They did it again with the C4. So different was this new Corvette that Chevrolet decided just to skip the 1983 model year and introduced the new generation Corvette as the 1984 model. David Judski comments: “It’s a completely different car. Same name but a completely different car.” The starting point for the C4 was an all new chassis featuring unitized construction. This rigid new frame eliminated squeaks and rattles, reduced weight, and provided mounting points for all front and rear suspension. The steering wheel was changed and the four speed gear box was back to the delight of the purists. Goodyear VR rated 50 series tires on a new set of 16 inch alloy wheels helped this car achieve a .9 skid pad rating: numbers that made Porsche and Ferrari jealous. Stopping power was provided by huge 11.5 disc brakes. And go power came from a 205 horsepower 350 cubic inch small block with Crossfire fuel injection. The C4 fixed everything that had been a problem with the earlier Vette while maintaining and even enhancing its one of a kind personality. The key was applying high tech to every part of the car. Says Paul Zazarine: “This was one of the first time that engineering and design actually sat together and said let’s build this car this way and consequently when the ’84 Corvette came out it was so radically different and it was the first time the Corvette was truly a world class sports car.”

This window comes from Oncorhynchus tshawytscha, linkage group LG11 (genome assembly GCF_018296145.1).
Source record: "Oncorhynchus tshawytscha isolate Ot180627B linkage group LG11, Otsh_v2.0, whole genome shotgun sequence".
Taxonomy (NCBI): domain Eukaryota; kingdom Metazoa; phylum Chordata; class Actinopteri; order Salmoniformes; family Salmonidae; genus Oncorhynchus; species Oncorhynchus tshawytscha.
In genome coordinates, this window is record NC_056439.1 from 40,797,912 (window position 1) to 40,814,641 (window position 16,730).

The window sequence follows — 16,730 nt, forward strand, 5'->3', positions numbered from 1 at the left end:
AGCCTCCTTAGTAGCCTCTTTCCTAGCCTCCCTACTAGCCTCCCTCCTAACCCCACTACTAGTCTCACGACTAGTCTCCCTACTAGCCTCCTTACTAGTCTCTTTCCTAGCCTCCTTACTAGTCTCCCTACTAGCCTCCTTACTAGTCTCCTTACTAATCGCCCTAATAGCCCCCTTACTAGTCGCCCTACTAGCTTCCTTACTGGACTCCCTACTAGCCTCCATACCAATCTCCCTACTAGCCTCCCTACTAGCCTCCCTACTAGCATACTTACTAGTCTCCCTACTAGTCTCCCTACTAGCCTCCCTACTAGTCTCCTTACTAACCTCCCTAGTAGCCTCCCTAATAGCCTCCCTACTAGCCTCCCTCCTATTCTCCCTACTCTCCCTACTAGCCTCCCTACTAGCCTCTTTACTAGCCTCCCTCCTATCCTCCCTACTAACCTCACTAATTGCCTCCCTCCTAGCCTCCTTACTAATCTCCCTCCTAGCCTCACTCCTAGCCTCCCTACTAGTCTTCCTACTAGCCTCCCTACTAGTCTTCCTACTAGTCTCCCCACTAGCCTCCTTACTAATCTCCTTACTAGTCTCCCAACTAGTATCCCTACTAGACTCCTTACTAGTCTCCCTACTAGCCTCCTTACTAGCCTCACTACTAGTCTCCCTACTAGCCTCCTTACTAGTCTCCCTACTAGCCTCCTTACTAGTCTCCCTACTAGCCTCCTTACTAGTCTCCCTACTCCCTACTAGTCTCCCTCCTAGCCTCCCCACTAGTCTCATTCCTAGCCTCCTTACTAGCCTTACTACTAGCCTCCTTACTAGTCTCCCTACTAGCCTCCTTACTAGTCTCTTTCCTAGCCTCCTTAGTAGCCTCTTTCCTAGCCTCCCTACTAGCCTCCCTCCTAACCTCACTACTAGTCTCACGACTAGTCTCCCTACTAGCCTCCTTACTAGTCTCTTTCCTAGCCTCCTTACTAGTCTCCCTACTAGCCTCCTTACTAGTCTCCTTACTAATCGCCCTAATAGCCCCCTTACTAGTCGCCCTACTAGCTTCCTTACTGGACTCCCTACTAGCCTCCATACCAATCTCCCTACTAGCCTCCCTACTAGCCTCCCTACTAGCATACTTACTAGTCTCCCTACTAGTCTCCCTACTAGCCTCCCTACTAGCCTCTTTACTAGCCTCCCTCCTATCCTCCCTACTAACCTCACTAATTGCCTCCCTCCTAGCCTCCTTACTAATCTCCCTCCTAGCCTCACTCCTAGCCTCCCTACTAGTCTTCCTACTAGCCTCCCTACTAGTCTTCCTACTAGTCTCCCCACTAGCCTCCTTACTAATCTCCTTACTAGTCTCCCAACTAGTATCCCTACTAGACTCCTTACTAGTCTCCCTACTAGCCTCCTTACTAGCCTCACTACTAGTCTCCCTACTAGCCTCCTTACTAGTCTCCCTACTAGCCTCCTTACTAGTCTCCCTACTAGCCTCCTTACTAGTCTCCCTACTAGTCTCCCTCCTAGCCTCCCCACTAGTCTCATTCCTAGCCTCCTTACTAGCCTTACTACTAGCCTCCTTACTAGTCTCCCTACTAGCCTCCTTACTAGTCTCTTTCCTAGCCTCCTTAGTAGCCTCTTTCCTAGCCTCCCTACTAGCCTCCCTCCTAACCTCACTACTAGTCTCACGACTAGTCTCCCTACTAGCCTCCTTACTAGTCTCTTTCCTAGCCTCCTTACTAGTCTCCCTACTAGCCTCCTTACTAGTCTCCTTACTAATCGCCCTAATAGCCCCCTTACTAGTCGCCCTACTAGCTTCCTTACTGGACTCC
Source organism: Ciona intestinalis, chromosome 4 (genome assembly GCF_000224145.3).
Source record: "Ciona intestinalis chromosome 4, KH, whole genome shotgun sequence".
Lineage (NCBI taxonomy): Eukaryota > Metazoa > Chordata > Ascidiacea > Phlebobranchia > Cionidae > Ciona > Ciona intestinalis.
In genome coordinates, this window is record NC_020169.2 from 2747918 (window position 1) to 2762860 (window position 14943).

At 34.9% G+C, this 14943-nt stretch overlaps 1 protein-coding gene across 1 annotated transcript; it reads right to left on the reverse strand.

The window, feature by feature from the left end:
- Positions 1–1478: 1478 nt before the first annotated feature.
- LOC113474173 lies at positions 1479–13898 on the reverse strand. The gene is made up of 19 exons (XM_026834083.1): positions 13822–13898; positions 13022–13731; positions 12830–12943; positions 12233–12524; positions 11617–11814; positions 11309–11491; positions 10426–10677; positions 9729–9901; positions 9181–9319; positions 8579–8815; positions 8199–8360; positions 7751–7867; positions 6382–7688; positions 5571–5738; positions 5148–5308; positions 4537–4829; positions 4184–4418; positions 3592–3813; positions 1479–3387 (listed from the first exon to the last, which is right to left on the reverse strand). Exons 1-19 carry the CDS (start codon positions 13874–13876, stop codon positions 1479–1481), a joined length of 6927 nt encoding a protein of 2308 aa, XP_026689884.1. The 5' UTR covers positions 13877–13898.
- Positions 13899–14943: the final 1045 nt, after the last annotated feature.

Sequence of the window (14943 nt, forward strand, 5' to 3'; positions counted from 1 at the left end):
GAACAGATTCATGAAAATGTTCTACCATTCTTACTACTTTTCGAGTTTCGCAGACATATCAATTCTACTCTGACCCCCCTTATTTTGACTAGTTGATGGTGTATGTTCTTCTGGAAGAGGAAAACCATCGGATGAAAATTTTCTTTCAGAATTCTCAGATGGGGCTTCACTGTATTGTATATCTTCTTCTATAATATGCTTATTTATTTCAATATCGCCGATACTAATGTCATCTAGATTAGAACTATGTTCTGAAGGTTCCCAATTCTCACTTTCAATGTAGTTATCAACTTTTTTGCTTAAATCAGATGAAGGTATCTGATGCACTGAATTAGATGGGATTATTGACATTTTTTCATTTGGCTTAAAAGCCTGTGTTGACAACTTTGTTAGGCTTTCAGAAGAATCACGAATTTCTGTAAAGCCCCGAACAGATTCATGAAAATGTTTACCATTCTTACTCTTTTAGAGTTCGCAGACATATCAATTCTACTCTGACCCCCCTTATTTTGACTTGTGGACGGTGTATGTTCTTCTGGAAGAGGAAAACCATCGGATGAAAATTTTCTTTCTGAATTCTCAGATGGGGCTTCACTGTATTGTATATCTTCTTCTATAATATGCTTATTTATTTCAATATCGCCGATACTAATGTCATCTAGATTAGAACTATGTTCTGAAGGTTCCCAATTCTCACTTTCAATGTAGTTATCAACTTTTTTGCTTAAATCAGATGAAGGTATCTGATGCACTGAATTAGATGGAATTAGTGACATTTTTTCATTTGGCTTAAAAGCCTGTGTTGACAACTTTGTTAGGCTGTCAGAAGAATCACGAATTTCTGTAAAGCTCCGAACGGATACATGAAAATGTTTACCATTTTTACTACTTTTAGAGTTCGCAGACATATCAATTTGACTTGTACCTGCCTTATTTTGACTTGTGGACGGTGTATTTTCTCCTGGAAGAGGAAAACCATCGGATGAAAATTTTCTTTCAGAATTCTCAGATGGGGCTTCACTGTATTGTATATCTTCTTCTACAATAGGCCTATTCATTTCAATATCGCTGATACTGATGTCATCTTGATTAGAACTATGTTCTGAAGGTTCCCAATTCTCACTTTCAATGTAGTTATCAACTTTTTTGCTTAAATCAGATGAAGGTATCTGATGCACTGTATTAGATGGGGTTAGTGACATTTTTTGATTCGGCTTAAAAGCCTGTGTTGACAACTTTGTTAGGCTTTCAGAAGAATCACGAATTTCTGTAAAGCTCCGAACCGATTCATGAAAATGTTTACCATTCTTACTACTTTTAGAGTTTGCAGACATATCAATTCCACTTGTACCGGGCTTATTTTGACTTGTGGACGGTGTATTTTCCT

As people lined up to slap down the ’84 Corvette’s $21,800 base price, the Corvette team was already hard at work on the next Vette and the one after that. As great a car as the C4 was, the Vette’s engineers looked at it as a stepping stone to the ultimate Corvette.
The C4 platform would be the bed for some of Corvette’s most memorable versions. 35th anniversary and 40th anniversary cars and more Indy pace cars kept Corvette in the headlines while the engineers were continuing to improve the car under its skin. Adds David Judski: “in 1985 we were introduced to tuned port injection which helped horsepower, helped performance, boosted us from 1984 205 to 1985 at 230 horsepower. We maxed out horsepower at 250.” But the biggest bombshell of the 90s was dropped at the start of the decade when Chevy resurrected an old racing options from the 70s: ZR1. But this time, they left nothing on the table.
The Chevrolet ZR1